WASHINGTON, April 2, 2020 —To help Ethiopia mitigate the effects of the COVID-19 pandemic in the country, the World Bank Group’s Board of Executive Directors today approved $82.6 million ($41.3 million grant and $41.3 million credit) from the International Development Association*.
“Although Ethiopia has achieved significant gains in improving health outcomes and strengthening its health system, the COVID 19 outbreak is expected to challenge the nation’s public health preparedness and response systems and negatively impact the economy,” said Carolyn Turk, World Bank Country Director for Ethiopia, Sudan, South Sudan and Eritrea. “The project will provide much needed emergency funds to help Ethiopia to fill critical resource gaps in its public health emergency preparedness.”
The new COVID-19 Emergency Response and Health Systems Preparedness Project is designed to help Ethiopia develop counter measures to lessen the devastating effects of COVID-19. The project will support Ethiopia’s National Preparedness and Response Plan for COVID-19 by financing the procurement of medical supplies and equipment, building diagnostic capacity and training, improving the health screening of people entering into the country, and establishing quarantine, isolation and treatment centers. It will also support communications and information outreach activities to encourage behavioral change, such as social distancing, handwashing and sanitation. Furthermore, the project will help the country to reduce the potential impact of the epidemic on health systems, social services and economic activity.
The World Bank Group is rolling out a $14 billion fast-track package to strengthen the COVID-19 response in developing countries and shorten the time to recovery. The immediate response includes financing, policy advice and technical assistance to help countries cope with the health and economic impacts of the pandemic. The IFC is providing $8 billion in financing to help private companies affected by the pandemic and preserve jobs. IBRD and IDA are making an initial $6 billion available for the health-response. As countries need broader support, the World Bank Group will deploy up to $160 billion over 15 months to protect the poor and vulnerable, support businesses, and bolster economic recovery.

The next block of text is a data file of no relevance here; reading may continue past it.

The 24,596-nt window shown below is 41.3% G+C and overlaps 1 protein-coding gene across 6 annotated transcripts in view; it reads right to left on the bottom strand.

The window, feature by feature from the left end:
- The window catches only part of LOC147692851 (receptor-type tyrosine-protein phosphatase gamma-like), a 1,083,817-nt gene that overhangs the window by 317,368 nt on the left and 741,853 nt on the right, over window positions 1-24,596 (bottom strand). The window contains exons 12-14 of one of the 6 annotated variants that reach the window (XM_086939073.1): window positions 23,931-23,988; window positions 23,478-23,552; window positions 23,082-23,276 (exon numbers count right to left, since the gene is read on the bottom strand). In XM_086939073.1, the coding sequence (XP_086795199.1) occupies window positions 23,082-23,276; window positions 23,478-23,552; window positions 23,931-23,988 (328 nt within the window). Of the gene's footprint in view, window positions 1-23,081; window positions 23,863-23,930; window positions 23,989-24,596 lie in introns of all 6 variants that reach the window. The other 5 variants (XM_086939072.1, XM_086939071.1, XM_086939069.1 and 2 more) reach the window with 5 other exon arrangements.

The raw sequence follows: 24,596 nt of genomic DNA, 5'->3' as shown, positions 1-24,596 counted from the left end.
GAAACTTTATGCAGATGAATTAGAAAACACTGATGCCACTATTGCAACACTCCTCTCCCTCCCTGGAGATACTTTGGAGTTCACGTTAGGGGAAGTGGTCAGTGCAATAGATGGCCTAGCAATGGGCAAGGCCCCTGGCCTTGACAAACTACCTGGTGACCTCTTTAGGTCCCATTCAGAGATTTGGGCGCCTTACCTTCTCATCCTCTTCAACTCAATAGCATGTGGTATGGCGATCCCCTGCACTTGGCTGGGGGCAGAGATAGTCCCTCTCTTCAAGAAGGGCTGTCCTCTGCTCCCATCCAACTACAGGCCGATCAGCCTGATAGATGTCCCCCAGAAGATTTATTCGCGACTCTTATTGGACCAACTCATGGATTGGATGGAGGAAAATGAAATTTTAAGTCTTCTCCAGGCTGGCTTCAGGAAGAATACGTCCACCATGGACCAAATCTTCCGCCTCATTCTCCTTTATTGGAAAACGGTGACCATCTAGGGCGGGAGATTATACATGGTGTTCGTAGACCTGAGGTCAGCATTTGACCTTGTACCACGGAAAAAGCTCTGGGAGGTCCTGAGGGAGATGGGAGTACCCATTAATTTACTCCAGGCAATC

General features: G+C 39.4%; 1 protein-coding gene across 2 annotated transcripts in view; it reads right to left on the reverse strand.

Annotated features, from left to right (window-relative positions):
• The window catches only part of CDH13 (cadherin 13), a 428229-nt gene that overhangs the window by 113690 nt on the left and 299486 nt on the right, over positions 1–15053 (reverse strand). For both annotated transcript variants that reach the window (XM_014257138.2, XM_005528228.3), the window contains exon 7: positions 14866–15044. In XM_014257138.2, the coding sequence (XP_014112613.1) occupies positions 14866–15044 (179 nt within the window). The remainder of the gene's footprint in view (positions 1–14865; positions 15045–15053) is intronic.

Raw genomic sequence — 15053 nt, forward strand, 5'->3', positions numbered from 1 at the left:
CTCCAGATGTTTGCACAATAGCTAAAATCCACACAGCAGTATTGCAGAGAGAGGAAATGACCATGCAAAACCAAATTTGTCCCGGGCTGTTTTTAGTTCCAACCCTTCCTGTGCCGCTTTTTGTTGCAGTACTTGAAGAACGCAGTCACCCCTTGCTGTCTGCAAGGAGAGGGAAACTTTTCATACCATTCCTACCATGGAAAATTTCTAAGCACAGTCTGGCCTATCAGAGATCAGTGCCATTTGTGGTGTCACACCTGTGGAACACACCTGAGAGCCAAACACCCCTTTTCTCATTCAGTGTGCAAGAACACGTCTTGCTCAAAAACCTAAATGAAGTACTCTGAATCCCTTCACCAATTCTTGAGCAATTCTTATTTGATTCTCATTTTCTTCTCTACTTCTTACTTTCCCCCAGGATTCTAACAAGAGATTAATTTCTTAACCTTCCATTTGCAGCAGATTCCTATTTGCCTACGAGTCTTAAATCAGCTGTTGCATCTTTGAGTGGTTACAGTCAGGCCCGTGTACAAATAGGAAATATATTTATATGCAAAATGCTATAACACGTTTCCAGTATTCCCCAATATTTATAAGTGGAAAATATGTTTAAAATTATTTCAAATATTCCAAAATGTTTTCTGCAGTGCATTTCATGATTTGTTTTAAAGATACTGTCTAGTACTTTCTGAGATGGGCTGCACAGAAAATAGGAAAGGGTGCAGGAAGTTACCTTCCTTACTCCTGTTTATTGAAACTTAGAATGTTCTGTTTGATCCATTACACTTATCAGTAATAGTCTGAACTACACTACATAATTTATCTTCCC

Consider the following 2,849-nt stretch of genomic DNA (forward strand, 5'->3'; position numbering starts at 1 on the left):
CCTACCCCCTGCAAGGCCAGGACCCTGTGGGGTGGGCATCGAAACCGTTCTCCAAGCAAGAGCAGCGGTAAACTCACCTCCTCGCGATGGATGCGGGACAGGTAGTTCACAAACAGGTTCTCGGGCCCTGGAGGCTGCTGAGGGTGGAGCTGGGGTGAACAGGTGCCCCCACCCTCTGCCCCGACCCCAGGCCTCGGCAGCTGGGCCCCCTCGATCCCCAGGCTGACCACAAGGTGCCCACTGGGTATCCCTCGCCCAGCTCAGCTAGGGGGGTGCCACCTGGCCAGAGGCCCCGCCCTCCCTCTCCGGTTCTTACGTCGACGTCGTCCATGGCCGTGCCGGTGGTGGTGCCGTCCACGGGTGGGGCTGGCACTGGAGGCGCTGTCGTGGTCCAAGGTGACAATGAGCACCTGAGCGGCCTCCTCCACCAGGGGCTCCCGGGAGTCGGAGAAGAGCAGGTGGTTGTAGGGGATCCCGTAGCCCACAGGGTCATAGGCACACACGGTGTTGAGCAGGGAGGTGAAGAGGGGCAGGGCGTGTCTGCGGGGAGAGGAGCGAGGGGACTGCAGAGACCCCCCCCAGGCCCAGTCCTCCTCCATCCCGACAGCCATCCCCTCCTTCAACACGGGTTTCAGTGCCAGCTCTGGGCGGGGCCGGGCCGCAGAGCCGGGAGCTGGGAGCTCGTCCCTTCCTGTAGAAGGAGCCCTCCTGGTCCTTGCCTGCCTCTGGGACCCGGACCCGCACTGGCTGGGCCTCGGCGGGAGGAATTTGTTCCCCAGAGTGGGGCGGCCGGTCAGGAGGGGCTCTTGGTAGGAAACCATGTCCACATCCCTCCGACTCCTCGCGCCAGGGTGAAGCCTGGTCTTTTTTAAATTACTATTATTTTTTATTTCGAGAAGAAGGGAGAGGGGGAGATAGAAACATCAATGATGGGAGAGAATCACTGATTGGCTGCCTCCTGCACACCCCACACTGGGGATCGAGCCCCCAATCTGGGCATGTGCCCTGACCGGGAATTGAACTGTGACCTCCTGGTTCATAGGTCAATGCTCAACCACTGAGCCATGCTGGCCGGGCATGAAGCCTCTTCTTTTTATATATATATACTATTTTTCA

* The World Bank’s International Development Association (IDA), established in 1960, helps the world’s poorest countries by providing grants and low to zero-interest loans for projects and programs that boost economic growth, reduce poverty, and improve poor people’s lives. IDA is one of the largest sources of assistance for the world’s 76 poorest countries, 39 of which are in Africa. Resources from IDA bring positive change to the 1.6 billion people who live in IDA countries. Since 1960, IDA has supported development work in 113 countries. Annual commitments have averaged about $21 billion over the last three years, with about 61 percent going to Africa.